Several times this summer, someone has asked me about bees around a garbage can. Each time the bees were honey bees and the garbage can was a public trash can located outside. The bees are being attracted to the half-drunk sodas that people toss into the trash without thinking about it. The problem is especially bad during the summer and sometimes into the early fall.
Many of the plants that bloom during Kentucky’s summer don’t produce much nectar that honey bees can use. Beekeepers call this time the summer dearth because there of the lack of natural food for the bees. Often, beekeepers will feed their bees sugar water to help them get through the summer dearth.
Sodas are full of high fructose corn syrup which is a sugar. When a bee finds a trash can full of half-drunk sodas, it thinks it has hit the sugar water jackpot. The bee loads up, rushes back to its hive, tells all of its sisters, and everyone makes a beeline for the trash can or recycling bin. This creates quite a buzz with sometimes hundreds of bees flying around the trash can.
This is why you sometimes see so many bees around the trash cans at gas stations. The gas station trash cans are right next to the pumps where it is very easy to toss a half-empty bottle of soda or a cup with the last watered down swallow of soda from a fast food joint. And the problem isn’t restricted to gas stations. The same thing happens at public trash cans at local parks, schools, universities, and other similar locations.
All of the bees flying around the trash can often results in complaints from the patrons. Those complaints can result at best in patrons not coming back for fear of getting stung, and at worst a lawsuit if someone who is allergic gets stung. Understandably, the owner / administrator feels like they must do something to minimize the risks to their patrons, themselves, and their business. “Doing something” usually means spraying the bees in an attempt to kill them and alleviate the perceived problem.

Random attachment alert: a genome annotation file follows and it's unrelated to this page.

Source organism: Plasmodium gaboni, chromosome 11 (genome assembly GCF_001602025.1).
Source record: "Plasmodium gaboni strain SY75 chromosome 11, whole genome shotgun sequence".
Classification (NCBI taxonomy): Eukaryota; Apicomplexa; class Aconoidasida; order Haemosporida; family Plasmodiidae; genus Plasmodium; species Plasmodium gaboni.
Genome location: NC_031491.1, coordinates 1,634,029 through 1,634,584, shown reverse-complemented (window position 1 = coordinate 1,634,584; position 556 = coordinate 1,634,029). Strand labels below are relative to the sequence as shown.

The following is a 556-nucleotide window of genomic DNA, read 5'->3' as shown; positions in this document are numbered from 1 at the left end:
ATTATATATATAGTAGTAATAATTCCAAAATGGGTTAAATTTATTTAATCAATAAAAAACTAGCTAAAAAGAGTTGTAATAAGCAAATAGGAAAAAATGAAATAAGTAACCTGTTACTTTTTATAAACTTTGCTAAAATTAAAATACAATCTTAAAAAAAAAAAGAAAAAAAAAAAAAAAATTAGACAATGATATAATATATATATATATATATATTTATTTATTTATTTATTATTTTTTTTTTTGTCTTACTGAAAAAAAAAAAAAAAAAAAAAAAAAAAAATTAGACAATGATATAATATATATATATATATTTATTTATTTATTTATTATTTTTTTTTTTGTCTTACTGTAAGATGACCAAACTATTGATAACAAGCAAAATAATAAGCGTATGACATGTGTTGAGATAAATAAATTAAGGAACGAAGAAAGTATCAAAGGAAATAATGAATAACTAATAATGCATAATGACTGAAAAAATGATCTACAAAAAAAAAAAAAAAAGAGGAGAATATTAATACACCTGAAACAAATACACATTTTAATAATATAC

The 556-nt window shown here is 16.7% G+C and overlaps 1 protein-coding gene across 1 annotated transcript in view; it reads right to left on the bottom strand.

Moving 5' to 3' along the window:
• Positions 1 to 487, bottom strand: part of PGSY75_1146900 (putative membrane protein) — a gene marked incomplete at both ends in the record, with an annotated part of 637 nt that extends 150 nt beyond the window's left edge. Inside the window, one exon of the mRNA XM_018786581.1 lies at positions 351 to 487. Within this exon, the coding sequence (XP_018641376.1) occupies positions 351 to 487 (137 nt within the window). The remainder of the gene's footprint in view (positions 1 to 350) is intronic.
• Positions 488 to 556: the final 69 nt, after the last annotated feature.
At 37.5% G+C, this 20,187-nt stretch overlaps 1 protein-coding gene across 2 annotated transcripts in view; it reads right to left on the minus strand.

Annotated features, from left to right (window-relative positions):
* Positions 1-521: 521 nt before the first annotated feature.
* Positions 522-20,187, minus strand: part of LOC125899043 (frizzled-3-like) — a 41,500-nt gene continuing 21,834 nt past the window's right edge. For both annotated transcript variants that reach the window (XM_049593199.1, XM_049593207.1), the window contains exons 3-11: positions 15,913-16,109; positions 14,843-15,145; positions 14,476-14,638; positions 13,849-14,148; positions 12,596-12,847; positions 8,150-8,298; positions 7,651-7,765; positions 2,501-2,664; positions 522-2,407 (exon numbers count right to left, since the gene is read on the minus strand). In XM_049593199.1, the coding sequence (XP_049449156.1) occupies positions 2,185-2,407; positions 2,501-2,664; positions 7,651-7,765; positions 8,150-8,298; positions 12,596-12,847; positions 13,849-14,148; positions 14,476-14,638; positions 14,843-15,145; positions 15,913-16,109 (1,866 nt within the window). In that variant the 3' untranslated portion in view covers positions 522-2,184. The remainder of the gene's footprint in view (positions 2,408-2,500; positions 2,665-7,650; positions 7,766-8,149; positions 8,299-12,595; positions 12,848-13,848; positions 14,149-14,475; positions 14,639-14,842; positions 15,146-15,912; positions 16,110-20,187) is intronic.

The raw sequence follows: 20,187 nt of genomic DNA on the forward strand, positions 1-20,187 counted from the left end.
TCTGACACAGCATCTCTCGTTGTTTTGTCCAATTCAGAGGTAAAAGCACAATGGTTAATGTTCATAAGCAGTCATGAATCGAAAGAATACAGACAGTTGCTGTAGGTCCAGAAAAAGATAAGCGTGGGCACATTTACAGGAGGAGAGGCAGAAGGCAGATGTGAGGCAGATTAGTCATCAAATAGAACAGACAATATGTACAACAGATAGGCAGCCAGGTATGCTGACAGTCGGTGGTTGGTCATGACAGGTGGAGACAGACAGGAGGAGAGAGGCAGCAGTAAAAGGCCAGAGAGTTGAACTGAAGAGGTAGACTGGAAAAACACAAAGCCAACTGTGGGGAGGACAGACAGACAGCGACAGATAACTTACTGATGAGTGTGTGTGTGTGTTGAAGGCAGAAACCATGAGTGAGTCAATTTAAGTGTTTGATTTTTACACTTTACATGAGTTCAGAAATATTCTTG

Most people don’t want to kill honey bees either directly or indirectly. The thought that tossing the remainder of a soda into the trash could result in a honey bee death sentence never even enters their minds. Luckily, the solution is relatively easy. All a person has to do is rinse the can, bottle, or cup out before throwing it away. (Or better yet, rinse out the container and then recycle it if possible. That way you are saving honey bees and landfill space.)
Rinsing the container gets rid of the majority of the leftover soda and greatly dilutes any last little bits that left in the container. It is important to rinse out even that last little swallow that is almost impossible to get out no matter how far up you tip the can or bottle. While that tiny bit by itself may not be enough to draw bees, it doesn’t take long before those little bits add up around a public trash can where lots of people are tossing their soda containers.
If you can’t rinse the container, dump as much of the remaining liquid as you can onto the grass a good distance away from the recycling bin or trash can. That will at least help keep from concentrating the bees in one area and the soda will soak into the ground instead of being held in the trash can. Another solution is to simply hang onto the container until you get somewhere that you can rinse it and dispose of it properly. Bees of all types have enough problems staying alive without us unintentionally creating situations that are unsafe for them and for other people.
This article was part of Shannon’s original Kentucky Pollinators and Backyard Wildlife blog which evolved into the blog for Backyard Ecology. All of Shannon’s Kentucky Pollinators and Backyard Wildlife blogs can be found at https://shannontrimboli.com/posts/blog/.
Backyard Ecology: Creating Space for Pollinators and Wildlife
Nature isn’t just “out there.” It’s all around us, including right outside our doors. Hi, my name is Shannon Trimboli, and I am the host of Backyard Ecology. I live in southcentral Kentucky and am a wildlife biologist, educator, author, beekeeper, and owner of a nursery specializing in plants for pollinators and wildlife conservation. I started Backyard Ecology as a way to share my love of exploring nature and learning about different plants and animals. I invite you to join me as we ignite our curiosity and natural wonder, explore our yards and communities, and improve our local pollinator and wildlife habitat. Learn more or subscribe to my email list at www.backyardecology.net.